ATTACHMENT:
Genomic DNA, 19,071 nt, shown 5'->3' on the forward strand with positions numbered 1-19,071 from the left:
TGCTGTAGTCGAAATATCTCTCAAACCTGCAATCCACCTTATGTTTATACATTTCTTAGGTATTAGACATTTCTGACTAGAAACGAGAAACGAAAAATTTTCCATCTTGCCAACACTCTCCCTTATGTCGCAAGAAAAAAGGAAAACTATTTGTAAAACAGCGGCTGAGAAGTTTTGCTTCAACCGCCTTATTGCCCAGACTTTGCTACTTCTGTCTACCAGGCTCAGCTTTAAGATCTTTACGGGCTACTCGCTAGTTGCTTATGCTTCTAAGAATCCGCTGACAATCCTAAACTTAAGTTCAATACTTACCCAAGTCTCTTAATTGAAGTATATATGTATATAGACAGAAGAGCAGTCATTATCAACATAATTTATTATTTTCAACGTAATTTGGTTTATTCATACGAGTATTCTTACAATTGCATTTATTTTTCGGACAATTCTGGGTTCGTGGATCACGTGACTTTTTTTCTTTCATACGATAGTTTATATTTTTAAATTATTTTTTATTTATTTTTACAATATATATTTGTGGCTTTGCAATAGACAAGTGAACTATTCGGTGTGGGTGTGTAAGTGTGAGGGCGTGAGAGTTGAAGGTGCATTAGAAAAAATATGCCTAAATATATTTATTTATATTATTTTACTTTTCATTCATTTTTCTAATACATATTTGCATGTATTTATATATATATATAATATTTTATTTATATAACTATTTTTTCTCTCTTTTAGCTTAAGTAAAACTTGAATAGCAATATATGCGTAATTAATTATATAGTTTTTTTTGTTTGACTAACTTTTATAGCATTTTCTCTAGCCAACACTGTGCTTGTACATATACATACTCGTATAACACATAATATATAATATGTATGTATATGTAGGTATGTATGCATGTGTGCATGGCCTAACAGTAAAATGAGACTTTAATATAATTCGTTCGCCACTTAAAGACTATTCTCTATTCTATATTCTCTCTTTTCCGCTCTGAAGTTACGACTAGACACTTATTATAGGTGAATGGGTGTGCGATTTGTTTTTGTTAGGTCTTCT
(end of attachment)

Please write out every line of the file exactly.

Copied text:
Genomic DNA, 19,071 nt, shown 5'->3' on the forward strand with positions numbered 1-19,071 from the left:
TGCTGTAGTCGAAATATCTCTCAAACCTGCAATCCACCTTATGTTTATACATTTCTTAGGTATTAGACATTTCTGACTAGAAACGAGAAACGAAAAATTTTCCATCTTGCCAACACTCTCCCTTATGTCGCAAGAAAAAAGGAAAACTATTTGTAAAACAGCGGCTGAGAAGTTTTGCTTCAACCGCCTTATTGCCCAGACTTTGCTACTTCTGTCTACCAGGCTCAGCTTTAAGATCTTTACGGGCTACTCGCTAGTTGCTTATGCTTCTAAGAATCCGCTGACAATCCTAAACTTAAGTTCAATACTTACCCAAGTCTCTTAATTGAAGTATATATGTATATAGACAGAAGAGCAGTCATTATCAACATAATTTATTATTTTCAACGTAATTTGGTTTATTCATACGAGTATTCTTACAATTGCATTTATTTTTCGGACAATTCTGGGTTCGTGGATCACGTGACTTTTTTTCTTTCATACGATAGTTTATATTTTTAAATTATTTTTTATTTATTTTTACAATATATATTTGTGGCTTTGCAATAGACAAGTGAACTATTCGGTGTGGGTGTGTAAGTGTGAGGGCGTGAGAGTTGAAGGTGCATTAGAAAAAATATGCCTAAATATATTTATTTATATTATTTTACTTTTCATTCATTTTTCTAATACATATTTGCATGTATTTATATATATATATAATATTTTATTTATATAACTATTTTTTCTCTCTTTTAGCTTAAGTAAAACTTGAATAGCAATATATGCGTAATTAATTATATAGTTTTTTTTGTTTGACTAACTTTTATAGCATTTTCTCTAGCCAACACTGTGCTTGTACATATACATACTCGTATAACACATAATATATAATATGTATGTATATGTAGGTATGTATGCATGTGTGCATGGCCTAACAGTAAAATGAGACTTTAATATAATTCGTTCGCCACTTAAAGACTATTCTCTATTCTATATTCTCTCTTTTCCGCTCTGAAGTTACGACTAGACACTTATTATAGGTGAATGGGTGTGCGATTTGTTTTTGTTAGGTCTTCT